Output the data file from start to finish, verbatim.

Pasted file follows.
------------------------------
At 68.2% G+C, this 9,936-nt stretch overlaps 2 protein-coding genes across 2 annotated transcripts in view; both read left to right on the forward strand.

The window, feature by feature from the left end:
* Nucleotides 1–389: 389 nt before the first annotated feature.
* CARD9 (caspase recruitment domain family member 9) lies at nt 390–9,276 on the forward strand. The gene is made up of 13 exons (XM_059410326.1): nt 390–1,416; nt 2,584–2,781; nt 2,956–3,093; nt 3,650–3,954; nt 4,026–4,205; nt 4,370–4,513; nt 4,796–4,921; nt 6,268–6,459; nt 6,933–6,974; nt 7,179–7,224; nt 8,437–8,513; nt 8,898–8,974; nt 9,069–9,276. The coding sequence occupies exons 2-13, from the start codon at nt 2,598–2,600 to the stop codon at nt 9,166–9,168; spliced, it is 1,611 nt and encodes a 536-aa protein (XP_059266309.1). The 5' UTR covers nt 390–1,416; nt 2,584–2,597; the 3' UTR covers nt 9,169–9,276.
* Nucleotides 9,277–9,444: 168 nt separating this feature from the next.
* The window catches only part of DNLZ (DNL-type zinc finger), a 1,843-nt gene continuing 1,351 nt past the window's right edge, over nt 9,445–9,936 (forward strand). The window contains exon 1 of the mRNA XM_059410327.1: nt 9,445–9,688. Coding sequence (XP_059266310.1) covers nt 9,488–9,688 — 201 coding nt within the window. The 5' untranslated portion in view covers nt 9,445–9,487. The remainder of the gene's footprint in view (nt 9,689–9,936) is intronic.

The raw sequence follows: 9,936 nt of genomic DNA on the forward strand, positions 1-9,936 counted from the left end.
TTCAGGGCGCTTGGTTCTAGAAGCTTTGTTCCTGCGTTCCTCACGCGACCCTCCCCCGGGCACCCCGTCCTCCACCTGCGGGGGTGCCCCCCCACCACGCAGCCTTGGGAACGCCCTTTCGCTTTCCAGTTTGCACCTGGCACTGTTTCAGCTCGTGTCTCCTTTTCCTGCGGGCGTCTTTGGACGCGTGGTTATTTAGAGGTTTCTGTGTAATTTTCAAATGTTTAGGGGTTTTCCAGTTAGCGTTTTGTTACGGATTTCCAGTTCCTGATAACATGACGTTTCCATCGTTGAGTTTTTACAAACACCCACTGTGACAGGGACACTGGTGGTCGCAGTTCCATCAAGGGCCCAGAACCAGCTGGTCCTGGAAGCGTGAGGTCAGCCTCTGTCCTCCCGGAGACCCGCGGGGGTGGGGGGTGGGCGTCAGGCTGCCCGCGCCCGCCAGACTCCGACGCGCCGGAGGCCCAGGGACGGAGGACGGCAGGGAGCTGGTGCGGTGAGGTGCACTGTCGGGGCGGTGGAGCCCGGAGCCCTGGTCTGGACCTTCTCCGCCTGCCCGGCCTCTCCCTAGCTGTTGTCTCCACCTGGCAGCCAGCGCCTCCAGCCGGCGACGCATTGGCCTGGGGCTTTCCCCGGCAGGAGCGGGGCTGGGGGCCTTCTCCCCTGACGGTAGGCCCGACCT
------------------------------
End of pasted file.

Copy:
At 68.2% G+C, this 9,936-nt stretch overlaps 2 protein-coding genes across 2 annotated transcripts in view; both read left to right on the forward strand.

The window, feature by feature from the left end:
* Nucleotides 1–389: 389 nt before the first annotated feature.
* CARD9 (caspase recruitment domain family member 9) lies at nt 390–9,276 on the forward strand. The gene is made up of 13 exons (XM_059410326.1): nt 390–1,416; nt 2,584–2,781; nt 2,956–3,093; nt 3,650–3,954; nt 4,026–4,205; nt 4,370–4,513; nt 4,796–4,921; nt 6,268–6,459; nt 6,933–6,974; nt 7,179–7,224; nt 8,437–8,513; nt 8,898–8,974; nt 9,069–9,276. The coding sequence occupies exons 2-13, from the start codon at nt 2,598–2,600 to the stop codon at nt 9,166–9,168; spliced, it is 1,611 nt and encodes a 536-aa protein (XP_059266309.1). The 5' UTR covers nt 390–1,416; nt 2,584–2,597; the 3' UTR covers nt 9,169–9,276.
* Nucleotides 9,277–9,444: 168 nt separating this feature from the next.
* The window catches only part of DNLZ (DNL-type zinc finger), a 1,843-nt gene continuing 1,351 nt past the window's right edge, over nt 9,445–9,936 (forward strand). The window contains exon 1 of the mRNA XM_059410327.1: nt 9,445–9,688. Coding sequence (XP_059266310.1) covers nt 9,488–9,688 — 201 coding nt within the window. The 5' untranslated portion in view covers nt 9,445–9,487. The remainder of the gene's footprint in view (nt 9,689–9,936) is intronic.

The raw sequence follows: 9,936 nt of genomic DNA on the forward strand, positions 1-9,936 counted from the left end.
TTCAGGGCGCTTGGTTCTAGAAGCTTTGTTCCTGCGTTCCTCACGCGACCCTCCCCCGGGCACCCCGTCCTCCACCTGCGGGGGTGCCCCCCCACCACGCAGCCTTGGGAACGCCCTTTCGCTTTCCAGTTTGCACCTGGCACTGTTTCAGCTCGTGTCTCCTTTTCCTGCGGGCGTCTTTGGACGCGTGGTTATTTAGAGGTTTCTGTGTAATTTTCAAATGTTTAGGGGTTTTCCAGTTAGCGTTTTGTTACGGATTTCCAGTTCCTGATAACATGACGTTTCCATCGTTGAGTTTTTACAAACACCCACTGTGACAGGGACACTGGTGGTCGCAGTTCCATCAAGGGCCCAGAACCAGCTGGTCCTGGAAGCGTGAGGTCAGCCTCTGTCCTCCCGGAGACCCGCGGGGGTGGGGGGTGGGCGTCAGGCTGCCCGCGCCCGCCAGACTCCGACGCGCCGGAGGCCCAGGGACGGAGGACGGCAGGGAGCTGGTGCGGTGAGGTGCACTGTCGGGGCGGTGGAGCCCGGAGCCCTGGTCTGGACCTTCTCCGCCTGCCCGGCCTCTCCCTAGCTGTTGTCTCCACCTGGCAGCCAGCGCCTCCAGCCGGCGACGCATTGGCCTGGGGCTTTCCCCGGCAGGAGCGGGGCTGGGGGCCTTCTCCCCTGACGGTAGGCCCGACCT